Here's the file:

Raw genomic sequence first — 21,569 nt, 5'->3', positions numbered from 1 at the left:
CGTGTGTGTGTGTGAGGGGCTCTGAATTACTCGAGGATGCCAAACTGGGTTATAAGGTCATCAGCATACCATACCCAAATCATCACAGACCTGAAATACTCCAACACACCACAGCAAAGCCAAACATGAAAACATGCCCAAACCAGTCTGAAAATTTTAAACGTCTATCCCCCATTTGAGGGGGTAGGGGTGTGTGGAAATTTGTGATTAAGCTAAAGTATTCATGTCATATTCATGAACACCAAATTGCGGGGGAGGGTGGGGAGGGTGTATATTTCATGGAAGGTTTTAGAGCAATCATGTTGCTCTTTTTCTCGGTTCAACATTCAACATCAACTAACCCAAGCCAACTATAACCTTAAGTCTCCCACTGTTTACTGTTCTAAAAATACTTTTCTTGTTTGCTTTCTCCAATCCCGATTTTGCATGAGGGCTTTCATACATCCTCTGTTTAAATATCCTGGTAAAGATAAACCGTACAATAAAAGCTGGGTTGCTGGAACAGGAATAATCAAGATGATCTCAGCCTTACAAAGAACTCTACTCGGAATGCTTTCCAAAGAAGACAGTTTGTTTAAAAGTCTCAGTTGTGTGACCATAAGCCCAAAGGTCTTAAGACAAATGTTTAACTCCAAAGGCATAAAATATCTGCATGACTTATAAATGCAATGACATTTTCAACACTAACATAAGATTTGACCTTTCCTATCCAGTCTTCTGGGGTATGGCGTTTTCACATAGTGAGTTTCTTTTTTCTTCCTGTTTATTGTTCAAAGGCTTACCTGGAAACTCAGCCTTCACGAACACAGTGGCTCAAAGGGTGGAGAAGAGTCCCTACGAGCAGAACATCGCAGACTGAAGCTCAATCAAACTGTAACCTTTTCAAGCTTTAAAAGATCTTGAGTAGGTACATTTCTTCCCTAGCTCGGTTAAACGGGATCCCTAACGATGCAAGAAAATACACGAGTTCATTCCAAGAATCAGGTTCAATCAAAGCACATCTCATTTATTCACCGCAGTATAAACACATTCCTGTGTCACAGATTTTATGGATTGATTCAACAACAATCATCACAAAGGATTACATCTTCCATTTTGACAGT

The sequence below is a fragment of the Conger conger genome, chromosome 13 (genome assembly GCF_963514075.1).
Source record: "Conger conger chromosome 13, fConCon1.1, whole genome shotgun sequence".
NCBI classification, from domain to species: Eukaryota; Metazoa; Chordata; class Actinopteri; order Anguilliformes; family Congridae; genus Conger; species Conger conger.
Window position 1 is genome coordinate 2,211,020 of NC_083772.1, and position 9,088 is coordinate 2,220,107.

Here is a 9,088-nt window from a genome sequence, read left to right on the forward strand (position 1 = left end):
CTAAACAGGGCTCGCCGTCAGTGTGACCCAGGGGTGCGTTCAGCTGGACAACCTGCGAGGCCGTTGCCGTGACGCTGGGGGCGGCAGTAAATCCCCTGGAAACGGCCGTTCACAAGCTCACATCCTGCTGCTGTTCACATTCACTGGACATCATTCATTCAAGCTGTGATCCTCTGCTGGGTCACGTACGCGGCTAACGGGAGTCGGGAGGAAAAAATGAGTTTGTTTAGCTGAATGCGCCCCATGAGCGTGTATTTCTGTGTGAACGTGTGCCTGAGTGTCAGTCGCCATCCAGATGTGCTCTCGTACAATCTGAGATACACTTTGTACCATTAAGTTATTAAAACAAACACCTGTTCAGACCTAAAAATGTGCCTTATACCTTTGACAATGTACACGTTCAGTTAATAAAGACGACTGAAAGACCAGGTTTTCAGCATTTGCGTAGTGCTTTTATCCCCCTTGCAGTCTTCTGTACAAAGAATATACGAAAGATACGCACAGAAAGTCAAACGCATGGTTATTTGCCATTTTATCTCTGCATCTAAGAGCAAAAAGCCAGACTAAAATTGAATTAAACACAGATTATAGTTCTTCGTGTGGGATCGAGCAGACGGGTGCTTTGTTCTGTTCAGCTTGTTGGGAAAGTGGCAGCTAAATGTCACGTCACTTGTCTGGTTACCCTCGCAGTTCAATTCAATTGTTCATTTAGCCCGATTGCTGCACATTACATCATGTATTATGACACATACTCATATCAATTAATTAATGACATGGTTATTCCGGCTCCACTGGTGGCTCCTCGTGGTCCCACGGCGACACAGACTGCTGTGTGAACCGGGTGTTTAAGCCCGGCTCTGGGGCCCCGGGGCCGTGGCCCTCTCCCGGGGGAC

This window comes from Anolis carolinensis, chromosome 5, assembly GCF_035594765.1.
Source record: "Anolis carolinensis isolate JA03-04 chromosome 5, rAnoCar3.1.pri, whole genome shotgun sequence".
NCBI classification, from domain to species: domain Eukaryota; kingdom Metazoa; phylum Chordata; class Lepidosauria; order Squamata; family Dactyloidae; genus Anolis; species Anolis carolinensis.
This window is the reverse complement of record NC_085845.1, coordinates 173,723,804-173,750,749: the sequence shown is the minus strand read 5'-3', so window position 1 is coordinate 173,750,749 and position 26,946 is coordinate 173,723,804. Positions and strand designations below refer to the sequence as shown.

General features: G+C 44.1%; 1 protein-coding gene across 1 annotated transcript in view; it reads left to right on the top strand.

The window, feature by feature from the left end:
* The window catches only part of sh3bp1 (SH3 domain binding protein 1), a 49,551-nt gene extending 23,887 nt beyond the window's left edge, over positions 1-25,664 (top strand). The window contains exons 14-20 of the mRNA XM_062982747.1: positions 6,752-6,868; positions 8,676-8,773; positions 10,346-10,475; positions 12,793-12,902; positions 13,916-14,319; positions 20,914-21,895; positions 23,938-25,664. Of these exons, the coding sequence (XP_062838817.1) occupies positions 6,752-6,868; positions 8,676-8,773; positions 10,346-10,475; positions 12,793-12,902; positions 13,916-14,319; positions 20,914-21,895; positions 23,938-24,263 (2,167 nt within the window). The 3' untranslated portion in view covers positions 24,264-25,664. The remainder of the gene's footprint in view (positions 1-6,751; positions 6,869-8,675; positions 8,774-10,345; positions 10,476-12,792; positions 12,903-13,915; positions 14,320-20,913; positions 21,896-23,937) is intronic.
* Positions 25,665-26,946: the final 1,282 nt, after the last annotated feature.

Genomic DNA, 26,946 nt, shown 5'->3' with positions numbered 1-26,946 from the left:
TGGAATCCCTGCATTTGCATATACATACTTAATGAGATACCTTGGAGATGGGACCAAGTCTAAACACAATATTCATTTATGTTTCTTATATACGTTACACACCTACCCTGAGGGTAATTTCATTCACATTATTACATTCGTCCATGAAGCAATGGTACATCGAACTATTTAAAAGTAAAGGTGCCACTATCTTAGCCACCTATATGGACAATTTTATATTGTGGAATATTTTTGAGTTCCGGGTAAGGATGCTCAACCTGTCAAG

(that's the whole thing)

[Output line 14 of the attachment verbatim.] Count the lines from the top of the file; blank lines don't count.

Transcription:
The window, feature by feature from the left end: